• George Herbert Mead (1863-1931)
  • Max Weber (1864-1920)
  • Charles Horton Cooley (1864-1929)

1867– Isaac Newton publishes Principia Naturalis and Principia Mathematica, thus birthing modern mathematics.

  • W.E.B. DuBois (1868-1963)

1871– The Trade Union Act makes unions legal in Britain.  The large-scale social reforms in Britain over the next 100 years came about as a direct result of this acceptance of organized labor as a political, social, and economic force.

1882– Standard Oil controls 95% of US oil refinery.  Under the control of John D. Rockfeller, Standard Oil came to represent the monopoly in American industrial society, along with Alexander Carnegie’s U.S. Steel.

  • Karl Mannheim (1893-1947)

1893– New Zealand grants women the right to vote, becoming the first nation in the world to do so.  New Zealand was followed by Germany in 1919, the US in 1920, the UK in 1928, France in 1944, and Japan in 1945.

  • Norbert Elias (1897-1990)

1900-10– Heavy unionization occurs in the UK, around the same time the Labour Party is formed to represent the interests of working people.

1901– Marconi sends a wireless message across the Atlantic, furthering the revolution in telecommunications that had been progressing since the birth of telegraphy.

  • Talcott Parsons (1902-79)
  • Theodor Adorno (1903-69)

1903– The Wright Brothers fly at Kitty Hawk.

1905– The Aliens Act in Britain is passed to control immigration.

  • Robert K. Merton (1910-2003)

1911– The British National Insurance Act establishes social welfare in the UK.  After this, Britain would quickly rise to become one of the world’s strongest social democracies.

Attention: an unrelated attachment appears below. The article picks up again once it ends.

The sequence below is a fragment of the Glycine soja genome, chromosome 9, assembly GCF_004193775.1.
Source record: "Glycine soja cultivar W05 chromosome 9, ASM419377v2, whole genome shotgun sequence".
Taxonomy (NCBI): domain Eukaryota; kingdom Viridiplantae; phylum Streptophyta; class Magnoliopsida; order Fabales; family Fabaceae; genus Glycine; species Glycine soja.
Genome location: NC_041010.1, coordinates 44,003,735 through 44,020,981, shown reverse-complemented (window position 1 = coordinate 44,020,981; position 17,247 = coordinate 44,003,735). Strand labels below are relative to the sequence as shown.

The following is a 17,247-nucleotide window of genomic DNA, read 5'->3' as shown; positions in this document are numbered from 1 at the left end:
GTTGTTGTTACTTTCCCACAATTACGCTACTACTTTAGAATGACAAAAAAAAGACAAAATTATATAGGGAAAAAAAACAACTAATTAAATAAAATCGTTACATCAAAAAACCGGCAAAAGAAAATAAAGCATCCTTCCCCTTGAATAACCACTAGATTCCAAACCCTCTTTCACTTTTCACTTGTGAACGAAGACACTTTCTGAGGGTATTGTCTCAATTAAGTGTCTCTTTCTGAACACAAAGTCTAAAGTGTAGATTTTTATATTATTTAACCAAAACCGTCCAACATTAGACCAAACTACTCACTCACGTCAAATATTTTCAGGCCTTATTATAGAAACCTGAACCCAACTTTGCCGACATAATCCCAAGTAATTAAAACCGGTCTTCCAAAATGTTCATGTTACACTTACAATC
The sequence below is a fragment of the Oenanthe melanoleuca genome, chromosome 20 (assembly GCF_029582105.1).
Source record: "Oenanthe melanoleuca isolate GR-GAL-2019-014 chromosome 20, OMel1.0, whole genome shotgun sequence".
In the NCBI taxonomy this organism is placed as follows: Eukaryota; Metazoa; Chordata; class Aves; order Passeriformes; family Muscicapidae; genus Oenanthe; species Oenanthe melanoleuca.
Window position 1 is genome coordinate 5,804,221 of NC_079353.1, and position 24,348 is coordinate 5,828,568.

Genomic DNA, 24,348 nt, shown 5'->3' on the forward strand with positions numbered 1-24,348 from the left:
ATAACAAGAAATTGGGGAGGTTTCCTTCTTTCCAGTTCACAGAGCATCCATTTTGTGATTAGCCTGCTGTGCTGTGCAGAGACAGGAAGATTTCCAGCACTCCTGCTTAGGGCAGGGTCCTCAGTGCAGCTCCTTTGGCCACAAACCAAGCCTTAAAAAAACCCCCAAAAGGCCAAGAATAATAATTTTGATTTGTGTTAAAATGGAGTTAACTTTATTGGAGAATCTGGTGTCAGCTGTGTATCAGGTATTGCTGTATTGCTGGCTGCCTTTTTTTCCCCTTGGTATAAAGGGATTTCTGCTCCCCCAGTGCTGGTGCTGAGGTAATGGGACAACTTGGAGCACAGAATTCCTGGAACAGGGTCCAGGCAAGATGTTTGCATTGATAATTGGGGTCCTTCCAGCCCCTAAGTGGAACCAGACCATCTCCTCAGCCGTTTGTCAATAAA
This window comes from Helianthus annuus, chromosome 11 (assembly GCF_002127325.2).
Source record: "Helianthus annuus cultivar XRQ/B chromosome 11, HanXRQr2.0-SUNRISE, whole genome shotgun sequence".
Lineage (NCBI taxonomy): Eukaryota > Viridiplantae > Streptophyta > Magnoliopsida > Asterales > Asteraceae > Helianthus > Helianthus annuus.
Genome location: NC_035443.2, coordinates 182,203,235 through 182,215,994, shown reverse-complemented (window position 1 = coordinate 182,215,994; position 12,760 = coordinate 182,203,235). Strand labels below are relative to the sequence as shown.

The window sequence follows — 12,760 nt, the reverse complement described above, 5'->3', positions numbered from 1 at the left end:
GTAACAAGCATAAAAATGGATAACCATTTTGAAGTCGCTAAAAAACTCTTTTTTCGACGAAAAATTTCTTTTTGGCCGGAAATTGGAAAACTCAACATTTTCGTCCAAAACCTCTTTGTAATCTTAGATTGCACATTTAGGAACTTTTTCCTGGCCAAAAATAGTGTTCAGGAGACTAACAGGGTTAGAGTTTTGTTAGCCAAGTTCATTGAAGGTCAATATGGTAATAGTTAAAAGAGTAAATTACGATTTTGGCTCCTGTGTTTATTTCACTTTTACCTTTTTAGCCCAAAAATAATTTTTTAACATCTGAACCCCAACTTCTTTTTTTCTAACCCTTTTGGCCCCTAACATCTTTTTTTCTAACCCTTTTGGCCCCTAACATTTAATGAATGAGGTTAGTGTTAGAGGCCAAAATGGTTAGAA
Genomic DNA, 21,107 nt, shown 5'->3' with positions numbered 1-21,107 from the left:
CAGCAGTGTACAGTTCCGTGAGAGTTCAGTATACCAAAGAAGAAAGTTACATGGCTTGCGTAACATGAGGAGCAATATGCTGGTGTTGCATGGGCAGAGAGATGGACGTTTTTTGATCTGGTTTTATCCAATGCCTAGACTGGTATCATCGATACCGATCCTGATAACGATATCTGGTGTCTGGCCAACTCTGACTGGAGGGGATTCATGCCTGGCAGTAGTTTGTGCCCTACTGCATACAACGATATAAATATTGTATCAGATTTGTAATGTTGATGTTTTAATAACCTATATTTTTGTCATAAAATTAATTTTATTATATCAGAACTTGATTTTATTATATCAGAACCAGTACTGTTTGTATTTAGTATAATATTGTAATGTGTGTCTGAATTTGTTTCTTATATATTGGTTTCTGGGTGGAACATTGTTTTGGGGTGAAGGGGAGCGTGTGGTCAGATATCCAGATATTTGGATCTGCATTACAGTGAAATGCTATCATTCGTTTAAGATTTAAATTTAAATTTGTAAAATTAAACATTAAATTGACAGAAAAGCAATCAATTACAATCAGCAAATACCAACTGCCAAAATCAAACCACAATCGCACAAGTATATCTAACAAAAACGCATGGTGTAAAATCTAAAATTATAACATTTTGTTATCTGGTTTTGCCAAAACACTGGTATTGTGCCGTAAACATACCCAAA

1913– The first assembly line was introduced in the Ford automobile plant, thus birthing a revolution in both industrial production and management.  Fordist managerial theory would quickly become the standard in both capitalist and Marxist-Leninist states.

  • C. Wright Mills (1916-62)

1917– The Russian Revolution begins, inaugurating the world’s first Communist government.

  • Erving Goffman (1922-82)

1924– The U.S. passes the National Origins Act, limiting immigration, signaling the beginning of the end of the nearly 100 year immigration boom in the U.S.

  • Peter L. Berger (1929-Present)
  • Jürgen Habermas (1929-Present)
  • Pierre Bourdieu (1930-2002)
  • Immanuel Wallerstein (1930-Present)
  • Anthony Giddens (1938-Present)

1945– Hiroshima and Nagasaki are bombed, inaugurating the nuclear age.  This marked the largest scale short-period destruction in world history.

THE INFORMATION REVOLUTION

1954– Brown vs. Board of Education begins the desegregation process in the United States.  Within 15 years, de jure segregation will be a thing of the past throughout the U.S., while de facto segregation will continue to plague the country.

1957– The USSR launches Sputnik.  The Space Race thus begins.

1970s-Present– Postindustrial societies develop in America, Western Europe, and Japan.  1972 is often considered the beginning of an era variously called “postmodern,” “postindustrial,” “late capitalist,” and “flexible capitalist,” with numerous social theorists pointing to the demolition of St. Louis’ notorious Pruitt-Igoe housing projects as the end of modernism.

1985-90– Communist governments collapse the world over, with remaining Communist nations (China, Vietnam, etc.) mostly converting to capitalist economies.

1991– The CERN research center announces the launch of the World Wide Web, furthering the evolution of the Internet as we know it.